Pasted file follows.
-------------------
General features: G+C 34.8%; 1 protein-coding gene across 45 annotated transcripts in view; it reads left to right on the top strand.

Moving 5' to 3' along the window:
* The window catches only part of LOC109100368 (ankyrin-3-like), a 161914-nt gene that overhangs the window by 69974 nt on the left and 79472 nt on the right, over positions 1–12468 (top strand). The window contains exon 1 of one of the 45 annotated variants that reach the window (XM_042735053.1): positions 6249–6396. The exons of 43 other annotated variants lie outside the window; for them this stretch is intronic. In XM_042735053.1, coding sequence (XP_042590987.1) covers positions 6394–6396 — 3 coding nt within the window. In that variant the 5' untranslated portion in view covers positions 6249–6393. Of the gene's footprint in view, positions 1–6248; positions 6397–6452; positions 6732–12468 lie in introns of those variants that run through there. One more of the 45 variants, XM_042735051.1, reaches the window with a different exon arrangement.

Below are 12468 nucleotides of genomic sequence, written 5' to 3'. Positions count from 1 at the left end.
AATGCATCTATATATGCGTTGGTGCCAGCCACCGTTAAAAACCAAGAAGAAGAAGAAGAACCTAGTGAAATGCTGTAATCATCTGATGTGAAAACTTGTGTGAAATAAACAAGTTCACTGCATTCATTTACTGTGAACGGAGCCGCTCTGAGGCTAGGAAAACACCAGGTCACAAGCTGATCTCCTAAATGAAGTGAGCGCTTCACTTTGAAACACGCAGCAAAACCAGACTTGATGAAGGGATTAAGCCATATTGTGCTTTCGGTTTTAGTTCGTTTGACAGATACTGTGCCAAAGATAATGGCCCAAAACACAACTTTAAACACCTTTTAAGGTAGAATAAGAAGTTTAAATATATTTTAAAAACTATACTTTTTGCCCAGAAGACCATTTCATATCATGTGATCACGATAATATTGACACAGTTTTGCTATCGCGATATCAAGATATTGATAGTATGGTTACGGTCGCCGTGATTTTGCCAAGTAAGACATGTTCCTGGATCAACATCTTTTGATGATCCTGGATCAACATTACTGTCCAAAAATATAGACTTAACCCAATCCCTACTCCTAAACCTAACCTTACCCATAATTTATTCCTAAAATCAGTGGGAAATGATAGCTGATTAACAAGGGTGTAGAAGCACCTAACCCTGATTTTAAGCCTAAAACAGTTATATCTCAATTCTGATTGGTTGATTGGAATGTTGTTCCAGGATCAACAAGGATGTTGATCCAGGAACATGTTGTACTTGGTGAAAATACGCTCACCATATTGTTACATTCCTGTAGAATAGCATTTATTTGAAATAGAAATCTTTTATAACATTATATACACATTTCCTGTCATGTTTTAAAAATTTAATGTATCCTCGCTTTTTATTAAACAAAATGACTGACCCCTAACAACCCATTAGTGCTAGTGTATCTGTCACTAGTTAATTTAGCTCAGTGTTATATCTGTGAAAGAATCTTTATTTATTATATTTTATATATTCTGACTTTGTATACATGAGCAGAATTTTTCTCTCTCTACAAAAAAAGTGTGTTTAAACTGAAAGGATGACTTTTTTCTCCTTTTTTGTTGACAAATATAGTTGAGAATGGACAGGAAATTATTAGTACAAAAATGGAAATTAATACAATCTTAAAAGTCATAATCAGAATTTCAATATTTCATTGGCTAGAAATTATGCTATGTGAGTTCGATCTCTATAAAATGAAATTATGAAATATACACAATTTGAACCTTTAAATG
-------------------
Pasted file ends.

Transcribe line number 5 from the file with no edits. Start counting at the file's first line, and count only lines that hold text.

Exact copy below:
AATGCATCTATATATGCGTTGGTGCCAGCCACCGTTAAAAACCAAGAAGAAGAAGAAGAACCTAGTGAAATGCTGTAATCATCTGATGTGAAAACTTGTGTGAAATAAACAAGTTCACTGCATTCATTTACTGTGAACGGAGCCGCTCTGAGGCTAGGAAAACACCAGGTCACAAGCTGATCTCCTAAATGAAGTGAGCGCTTCACTTTGAAACACGCAGCAAAACCAGACTTGATGAAGGGATTAAGCCATATTGTGCTTTCGGTTTTAGTTCGTTTGACAGATACTGTGCCAAAGATAATGGCCCAAAACACAACTTTAAACACCTTTTAAGGTAGAATAAGAAGTTTAAATATATTTTAAAAACTATACTTTTTGCCCAGAAGACCATTTCATATCATGTGATCACGATAATATTGACACAGTTTTGCTATCGCGATATCAAGATATTGATAGTATGGTTACGGTCGCCGTGATTTTGCCAAGTAAGACATGTTCCTGGATCAACATCTTTTGATGATCCTGGATCAACATTACTGTCCAAAAATATAGACTTAACCCAATCCCTACTCCTAAACCTAACCTTACCCATAATTTATTCCTAAAATCAGTGGGAAATGATAGCTGATTAACAAGGGTGTAGAAGCACCTAACCCTGATTTTAAGCCTAAAACAGTTATATCTCAATTCTGATTGGTTGATTGGAATGTTGTTCCAGGATCAACAAGGATGTTGATCCAGGAACATGTTGTACTTGGTGAAAATACGCTCACCATATTGTTACATTCCTGTAGAATAGCATTTATTTGAAATAGAAATCTTTTATAACATTATATACACATTTCCTGTCATGTTTTAAAAATTTAATGTATCCTCGCTTTTTATTAAACAAAATGACTGACCCCTAACAACCCATTAGTGCTAGTGTATCTGTCACTAGTTAATTTAGCTCAGTGTTATATCTGTGAAAGAATCTTTATTTATTATATTTTATATATTCTGACTTTGTATACATGAGCAGAATTTTTCTCTCTCTACAAAAAAAGTGTGTTTAAACTGAAAGGATGACTTTTTTCTCCTTTTTTGTTGACAAATATAGTTGAGAATGGACAGGAAATTATTAGTACAAAAATGGAAATTAATACAATCTTAAAAGTCATAATCAGAATTTCAATATTTCATTGGCTAGAAATTATGCTATGTGAGTTCGATCTCTATAAAATGAAATTATGAAATATACACAATTTGAACCTTTAAATG